Next stop was Hardly Normals, or so I thought. I don't like shopping there (or shopping in general) but it was worth a comparison since it wasn't too far away. Unfortunately I had forgotten they closed the one I was headed to and moved it another 5km up the road to a disgustingly giant strip mall. Well to put it bluntly - fuck that, how do they expect people to shop there if you have to travel 10km each way just to get looked at funny and treated poorly? On the way i'd dropped by tricky dickies to see the price on the PlayTV but didn't get one thinking I could try to 'deal' with Hardly Normals to get both, but the lack of shop put a dent in that idea and then I was so pissed off I forgot about it.

I decided to head to the other side of town instead since I know of a few shops that way - but since I was going past home I stopped to look up other shops on the internets and to cut a long story short decided to really 'fuck that', and just bought it online. Last time I bought something just up the road they wanted $50 or more for delivery anyway, with no indication of when it might arrive other than the day (i'm often home but i don't like being tied home unnecessarily). I ordered this from Sydney, $130 below retail, $40 delivery and within 5 hours someone had called to say it would arrive between 11 and 2 the next day (obviously it isn't coming from Sydney). Assuming it arrives that was a much easier experience.

On the plus side I discovered an independent hardware store on the way home - and one somewhat closer too. That'll give me another option when I want to avoid Bunnings. Although the manager warned me not to leave my bike outside for the thieves which frequent the area - unfortunately I missed the opportunity to suggest a bike rail which are sorely lacking in almost all of Prospect (so much for their 'sustainable vision') - there isn't even any parking control signs to lock your bike to ...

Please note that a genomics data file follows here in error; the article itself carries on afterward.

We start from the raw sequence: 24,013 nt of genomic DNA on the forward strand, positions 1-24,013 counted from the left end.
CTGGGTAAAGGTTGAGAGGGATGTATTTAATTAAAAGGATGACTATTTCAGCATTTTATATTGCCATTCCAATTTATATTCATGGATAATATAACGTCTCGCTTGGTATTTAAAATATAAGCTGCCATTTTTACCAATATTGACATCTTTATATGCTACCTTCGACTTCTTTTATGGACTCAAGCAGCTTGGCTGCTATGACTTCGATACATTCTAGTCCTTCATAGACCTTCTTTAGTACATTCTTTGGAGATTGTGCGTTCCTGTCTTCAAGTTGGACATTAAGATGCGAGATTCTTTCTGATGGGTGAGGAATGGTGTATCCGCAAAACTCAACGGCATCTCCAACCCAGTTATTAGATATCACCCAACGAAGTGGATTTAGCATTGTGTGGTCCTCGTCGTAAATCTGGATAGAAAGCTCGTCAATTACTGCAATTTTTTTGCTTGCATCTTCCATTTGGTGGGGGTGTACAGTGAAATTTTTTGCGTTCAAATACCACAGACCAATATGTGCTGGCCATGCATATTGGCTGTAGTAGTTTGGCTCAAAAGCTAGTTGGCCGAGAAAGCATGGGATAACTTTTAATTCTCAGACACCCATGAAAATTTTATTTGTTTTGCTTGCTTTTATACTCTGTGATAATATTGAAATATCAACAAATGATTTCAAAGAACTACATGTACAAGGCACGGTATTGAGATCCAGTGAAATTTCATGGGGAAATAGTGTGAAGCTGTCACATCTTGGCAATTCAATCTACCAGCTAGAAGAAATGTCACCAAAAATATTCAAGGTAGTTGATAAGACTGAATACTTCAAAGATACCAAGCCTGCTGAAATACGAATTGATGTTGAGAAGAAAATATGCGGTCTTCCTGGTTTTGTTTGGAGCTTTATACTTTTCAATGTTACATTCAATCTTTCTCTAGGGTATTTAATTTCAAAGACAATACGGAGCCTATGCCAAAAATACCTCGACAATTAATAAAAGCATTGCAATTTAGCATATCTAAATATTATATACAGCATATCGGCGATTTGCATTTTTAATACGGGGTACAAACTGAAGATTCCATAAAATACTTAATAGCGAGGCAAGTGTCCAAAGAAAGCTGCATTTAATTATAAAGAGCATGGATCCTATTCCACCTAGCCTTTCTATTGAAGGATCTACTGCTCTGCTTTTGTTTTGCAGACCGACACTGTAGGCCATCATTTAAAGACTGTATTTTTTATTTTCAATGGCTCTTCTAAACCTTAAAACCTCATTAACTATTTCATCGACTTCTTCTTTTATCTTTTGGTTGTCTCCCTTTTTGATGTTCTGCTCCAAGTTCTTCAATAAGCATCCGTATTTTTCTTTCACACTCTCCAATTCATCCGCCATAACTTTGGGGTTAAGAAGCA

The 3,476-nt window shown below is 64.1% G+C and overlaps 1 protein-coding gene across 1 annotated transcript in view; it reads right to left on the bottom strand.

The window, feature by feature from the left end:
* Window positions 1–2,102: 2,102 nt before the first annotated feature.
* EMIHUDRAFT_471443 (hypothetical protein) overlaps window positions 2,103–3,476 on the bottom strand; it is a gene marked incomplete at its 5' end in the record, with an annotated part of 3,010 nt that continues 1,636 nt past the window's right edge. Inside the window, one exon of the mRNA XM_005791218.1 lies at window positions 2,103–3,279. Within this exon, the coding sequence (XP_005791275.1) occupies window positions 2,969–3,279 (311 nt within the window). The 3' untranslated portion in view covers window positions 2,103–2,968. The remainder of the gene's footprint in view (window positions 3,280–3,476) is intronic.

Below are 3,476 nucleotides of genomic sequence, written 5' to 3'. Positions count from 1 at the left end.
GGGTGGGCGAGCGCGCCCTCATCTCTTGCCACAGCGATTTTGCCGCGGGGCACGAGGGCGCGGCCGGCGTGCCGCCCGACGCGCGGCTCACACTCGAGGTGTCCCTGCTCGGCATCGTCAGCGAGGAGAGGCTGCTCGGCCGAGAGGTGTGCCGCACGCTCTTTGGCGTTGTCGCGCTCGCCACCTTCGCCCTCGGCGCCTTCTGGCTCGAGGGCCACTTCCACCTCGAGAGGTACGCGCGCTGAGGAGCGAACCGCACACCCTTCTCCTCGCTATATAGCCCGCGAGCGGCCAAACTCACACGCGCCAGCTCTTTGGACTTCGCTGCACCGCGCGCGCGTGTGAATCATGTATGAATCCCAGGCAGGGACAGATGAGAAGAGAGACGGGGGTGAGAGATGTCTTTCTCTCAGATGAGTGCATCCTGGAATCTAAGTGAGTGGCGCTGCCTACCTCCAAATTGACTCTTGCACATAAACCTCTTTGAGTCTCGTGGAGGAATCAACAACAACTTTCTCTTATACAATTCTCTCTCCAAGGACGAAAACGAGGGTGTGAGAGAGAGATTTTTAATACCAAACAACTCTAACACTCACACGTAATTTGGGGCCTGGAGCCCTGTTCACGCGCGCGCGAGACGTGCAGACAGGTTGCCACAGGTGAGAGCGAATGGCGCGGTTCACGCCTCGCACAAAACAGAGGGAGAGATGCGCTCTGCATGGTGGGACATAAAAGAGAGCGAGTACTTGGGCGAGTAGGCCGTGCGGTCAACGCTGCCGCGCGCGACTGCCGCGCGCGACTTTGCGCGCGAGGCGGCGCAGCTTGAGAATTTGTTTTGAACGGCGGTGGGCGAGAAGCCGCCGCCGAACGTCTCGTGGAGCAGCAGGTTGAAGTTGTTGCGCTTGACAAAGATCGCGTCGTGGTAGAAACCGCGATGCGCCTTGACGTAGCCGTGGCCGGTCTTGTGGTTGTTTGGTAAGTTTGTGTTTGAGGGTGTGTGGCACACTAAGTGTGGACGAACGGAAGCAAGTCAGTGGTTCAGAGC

So on Sunday I also made up a batch of Tomato sauce. I'm fairly happy the way it turned out although I probably should've reduced it a little more as it is a touch runny. But in the end I simply lost patience after cooking and simmering for more than 6 hours, and it should do. I couldn't find the recipe I used last time and since I had a bottle of Ezy-Sauce I'd bought more than 5 years ago I thought it was about time I used that. There's a recipe on taste.com.au as 'Grandma's Tomato Sauce' but it's really just the same as the one on the bottle so I followed that instead. Unfortunately I forgot to shake the bottle before opening it so I stuffed it up a bit, but I made it up with a few more crushed cloves, black pepper and a huge pile of chillies. It's got a nice little kick to it although perhaps a bit sweet for my taste. I don't even use it much myself but it is absolutely scrumptious on a bit of burnt snag in a fresh slice of bread and perfect for hot dogs - so the 4.5L I made should do me for a while.

I'm also a couple of weeks into making some fermented 'tobasco' sauce. I have some 'Cayesan' chillies which have gone ballistic and the chillies were so heavy one of the branches broke off. I didn't even pick all of them off (I managed to save the branch by tying it up) and ended up with about 750g of green chillies. Ideally i'd use red ones but since I had a whole lot of fresh chillies at once I thought i'd see how a green version of the fermented sauce works out. Still a few weeks left on that. Now the Cayesan's are starting to ripen I'm getting a few red ones each day and waiting till I get enough to make something with.

My habanero plants are starting to produce fruit at last too. They taste fantastic as always - I put a couple of green ones in the tomato sauce, I love the almost apple-like sweetness followed by the searing heat. I only just finished the last of the big crop I had 2 years ago and I finally have some in the ground rather than just in pots so I'm hoping for a crap-load again. Although i've had the occasional problems with pests on the ones in pots in general the pests have been under control better this year, and that's perhaps because i'm growing a bigger variety of stuff and it's all a bit healthier with all the rain we've had.

I've finally levelled off the lawn at the back and well on the way to having it full of lush grass. After 3 odd years of having piles of crap, dirt, and general mess it's a relief to have it almost done. It's a pity I don't have a bit more room for horticulture but I think I have the balance about right given the layout of the yard. There's always pots I guess - but I have heaps of those already and they take a lot more work and the plants usually don't grow as well.